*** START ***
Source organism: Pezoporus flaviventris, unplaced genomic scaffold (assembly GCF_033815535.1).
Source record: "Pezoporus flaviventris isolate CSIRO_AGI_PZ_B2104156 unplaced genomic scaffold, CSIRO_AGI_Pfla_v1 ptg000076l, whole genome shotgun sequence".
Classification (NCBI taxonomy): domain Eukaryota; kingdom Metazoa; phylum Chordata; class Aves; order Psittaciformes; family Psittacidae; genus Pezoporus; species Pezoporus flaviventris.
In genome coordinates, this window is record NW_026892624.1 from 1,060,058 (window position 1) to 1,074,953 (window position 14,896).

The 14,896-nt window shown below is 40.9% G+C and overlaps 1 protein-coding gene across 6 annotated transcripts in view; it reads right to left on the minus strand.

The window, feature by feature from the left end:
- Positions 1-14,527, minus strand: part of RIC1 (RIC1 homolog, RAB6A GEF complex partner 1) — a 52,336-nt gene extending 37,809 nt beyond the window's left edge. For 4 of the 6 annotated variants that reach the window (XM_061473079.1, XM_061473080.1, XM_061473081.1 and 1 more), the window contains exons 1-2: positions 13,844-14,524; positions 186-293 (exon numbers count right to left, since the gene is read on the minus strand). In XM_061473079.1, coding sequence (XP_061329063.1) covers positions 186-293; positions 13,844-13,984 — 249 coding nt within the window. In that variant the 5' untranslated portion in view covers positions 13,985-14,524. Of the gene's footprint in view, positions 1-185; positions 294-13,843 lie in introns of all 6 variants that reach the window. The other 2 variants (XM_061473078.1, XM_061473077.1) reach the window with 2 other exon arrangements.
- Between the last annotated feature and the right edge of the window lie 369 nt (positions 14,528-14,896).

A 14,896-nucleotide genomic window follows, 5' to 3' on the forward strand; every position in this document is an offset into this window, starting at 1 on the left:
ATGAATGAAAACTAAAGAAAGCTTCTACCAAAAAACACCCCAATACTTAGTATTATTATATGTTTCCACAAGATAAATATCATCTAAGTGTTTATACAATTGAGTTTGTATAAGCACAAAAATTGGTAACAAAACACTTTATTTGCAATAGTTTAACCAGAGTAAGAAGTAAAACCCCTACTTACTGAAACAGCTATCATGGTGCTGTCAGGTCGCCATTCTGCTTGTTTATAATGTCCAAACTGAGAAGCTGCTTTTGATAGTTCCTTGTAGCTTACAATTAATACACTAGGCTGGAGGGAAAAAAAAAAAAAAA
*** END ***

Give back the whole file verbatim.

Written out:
Source organism: Pezoporus flaviventris, unplaced genomic scaffold (assembly GCF_033815535.1).
Source record: "Pezoporus flaviventris isolate CSIRO_AGI_PZ_B2104156 unplaced genomic scaffold, CSIRO_AGI_Pfla_v1 ptg000076l, whole genome shotgun sequence".
Classification (NCBI taxonomy): domain Eukaryota; kingdom Metazoa; phylum Chordata; class Aves; order Psittaciformes; family Psittacidae; genus Pezoporus; species Pezoporus flaviventris.
In genome coordinates, this window is record NW_026892624.1 from 1,060,058 (window position 1) to 1,074,953 (window position 14,896).

The 14,896-nt window shown below is 40.9% G+C and overlaps 1 protein-coding gene across 6 annotated transcripts in view; it reads right to left on the minus strand.

The window, feature by feature from the left end:
- Positions 1-14,527, minus strand: part of RIC1 (RIC1 homolog, RAB6A GEF complex partner 1) — a 52,336-nt gene extending 37,809 nt beyond the window's left edge. For 4 of the 6 annotated variants that reach the window (XM_061473079.1, XM_061473080.1, XM_061473081.1 and 1 more), the window contains exons 1-2: positions 13,844-14,524; positions 186-293 (exon numbers count right to left, since the gene is read on the minus strand). In XM_061473079.1, coding sequence (XP_061329063.1) covers positions 186-293; positions 13,844-13,984 — 249 coding nt within the window. In that variant the 5' untranslated portion in view covers positions 13,985-14,524. Of the gene's footprint in view, positions 1-185; positions 294-13,843 lie in introns of all 6 variants that reach the window. The other 2 variants (XM_061473078.1, XM_061473077.1) reach the window with 2 other exon arrangements.
- Between the last annotated feature and the right edge of the window lie 369 nt (positions 14,528-14,896).

A 14,896-nucleotide genomic window follows, 5' to 3' on the forward strand; every position in this document is an offset into this window, starting at 1 on the left:
ATGAATGAAAACTAAAGAAAGCTTCTACCAAAAAACACCCCAATACTTAGTATTATTATATGTTTCCACAAGATAAATATCATCTAAGTGTTTATACAATTGAGTTTGTATAAGCACAAAAATTGGTAACAAAACACTTTATTTGCAATAGTTTAACCAGAGTAAGAAGTAAAACCCCTACTTACTGAAACAGCTATCATGGTGCTGTCAGGTCGCCATTCTGCTTGTTTATAATGTCCAAACTGAGAAGCTGCTTTTGATAGTTCCTTGTAGCTTACAATTAATACACTAGGCTGGAGGGAAAAAAAAAAAAAAA